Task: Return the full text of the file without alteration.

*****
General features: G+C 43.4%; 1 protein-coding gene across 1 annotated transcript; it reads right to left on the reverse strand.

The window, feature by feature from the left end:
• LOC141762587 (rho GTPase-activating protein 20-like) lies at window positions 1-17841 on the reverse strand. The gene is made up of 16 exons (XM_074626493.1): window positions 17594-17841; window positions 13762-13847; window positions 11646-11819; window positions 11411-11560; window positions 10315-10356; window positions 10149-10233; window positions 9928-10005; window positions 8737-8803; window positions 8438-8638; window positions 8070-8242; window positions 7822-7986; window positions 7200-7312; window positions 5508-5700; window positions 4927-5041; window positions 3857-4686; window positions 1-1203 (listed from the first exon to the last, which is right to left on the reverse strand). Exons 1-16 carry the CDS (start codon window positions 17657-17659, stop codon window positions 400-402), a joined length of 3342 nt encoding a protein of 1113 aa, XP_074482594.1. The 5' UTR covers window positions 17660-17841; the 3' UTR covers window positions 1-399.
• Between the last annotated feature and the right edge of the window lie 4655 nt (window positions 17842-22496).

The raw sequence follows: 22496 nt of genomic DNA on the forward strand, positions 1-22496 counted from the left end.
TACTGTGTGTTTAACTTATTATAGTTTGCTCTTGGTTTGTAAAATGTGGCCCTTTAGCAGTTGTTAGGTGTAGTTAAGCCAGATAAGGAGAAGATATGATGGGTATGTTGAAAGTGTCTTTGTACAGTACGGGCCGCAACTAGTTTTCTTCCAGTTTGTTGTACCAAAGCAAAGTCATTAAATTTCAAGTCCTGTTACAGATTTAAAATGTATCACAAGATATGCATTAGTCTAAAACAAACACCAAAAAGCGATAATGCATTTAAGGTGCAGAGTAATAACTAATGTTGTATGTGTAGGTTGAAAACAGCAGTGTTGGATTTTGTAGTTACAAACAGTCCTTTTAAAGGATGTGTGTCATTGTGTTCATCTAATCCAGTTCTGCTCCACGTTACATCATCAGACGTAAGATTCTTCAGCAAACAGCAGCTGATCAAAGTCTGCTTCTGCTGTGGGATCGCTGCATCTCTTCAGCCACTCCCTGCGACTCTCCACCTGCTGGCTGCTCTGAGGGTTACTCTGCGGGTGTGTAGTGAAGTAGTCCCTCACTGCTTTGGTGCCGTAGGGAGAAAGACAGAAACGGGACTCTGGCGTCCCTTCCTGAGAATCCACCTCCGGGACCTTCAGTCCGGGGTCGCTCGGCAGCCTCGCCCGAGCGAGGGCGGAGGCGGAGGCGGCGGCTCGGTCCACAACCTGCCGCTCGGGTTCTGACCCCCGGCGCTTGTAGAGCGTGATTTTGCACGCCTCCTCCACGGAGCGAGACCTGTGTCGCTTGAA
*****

General features: G+C 43.4%; 1 protein-coding gene across 1 annotated transcript; it reads right to left on the reverse strand.

The window, feature by feature from the left end:
• LOC141762587 (rho GTPase-activating protein 20-like) lies at window positions 1-17841 on the reverse strand. The gene is made up of 16 exons (XM_074626493.1): window positions 17594-17841; window positions 13762-13847; window positions 11646-11819; window positions 11411-11560; window positions 10315-10356; window positions 10149-10233; window positions 9928-10005; window positions 8737-8803; window positions 8438-8638; window positions 8070-8242; window positions 7822-7986; window positions 7200-7312; window positions 5508-5700; window positions 4927-5041; window positions 3857-4686; window positions 1-1203 (listed from the first exon to the last, which is right to left on the reverse strand). Exons 1-16 carry the CDS (start codon window positions 17657-17659, stop codon window positions 400-402), a joined length of 3342 nt encoding a protein of 1113 aa, XP_074482594.1. The 5' UTR covers window positions 17660-17841; the 3' UTR covers window positions 1-399.
• Between the last annotated feature and the right edge of the window lie 4655 nt (window positions 17842-22496).

The raw sequence follows: 22496 nt of genomic DNA on the forward strand, positions 1-22496 counted from the left end.
TACTGTGTGTTTAACTTATTATAGTTTGCTCTTGGTTTGTAAAATGTGGCCCTTTAGCAGTTGTTAGGTGTAGTTAAGCCAGATAAGGAGAAGATATGATGGGTATGTTGAAAGTGTCTTTGTACAGTACGGGCCGCAACTAGTTTTCTTCCAGTTTGTTGTACCAAAGCAAAGTCATTAAATTTCAAGTCCTGTTACAGATTTAAAATGTATCACAAGATATGCATTAGTCTAAAACAAACACCAAAAAGCGATAATGCATTTAAGGTGCAGAGTAATAACTAATGTTGTATGTGTAGGTTGAAAACAGCAGTGTTGGATTTTGTAGTTACAAACAGTCCTTTTAAAGGATGTGTGTCATTGTGTTCATCTAATCCAGTTCTGCTCCACGTTACATCATCAGACGTAAGATTCTTCAGCAAACAGCAGCTGATCAAAGTCTGCTTCTGCTGTGGGATCGCTGCATCTCTTCAGCCACTCCCTGCGACTCTCCACCTGCTGGCTGCTCTGAGGGTTACTCTGCGGGTGTGTAGTGAAGTAGTCCCTCACTGCTTTGGTGCCGTAGGGAGAAAGACAGAAACGGGACTCTGGCGTCCCTTCCTGAGAATCCACCTCCGGGACCTTCAGTCCGGGGTCGCTCGGCAGCCTCGCCCGAGCGAGGGCGGAGGCGGAGGCGGCGGCTCGGTCCACAACCTGCCGCTCGGGTTCTGACCCCCGGCGCTTGTAGAGCGTGATTTTGCACGCCTCCTCCACGGAGCGAGACCTGTGTCGCTTGAA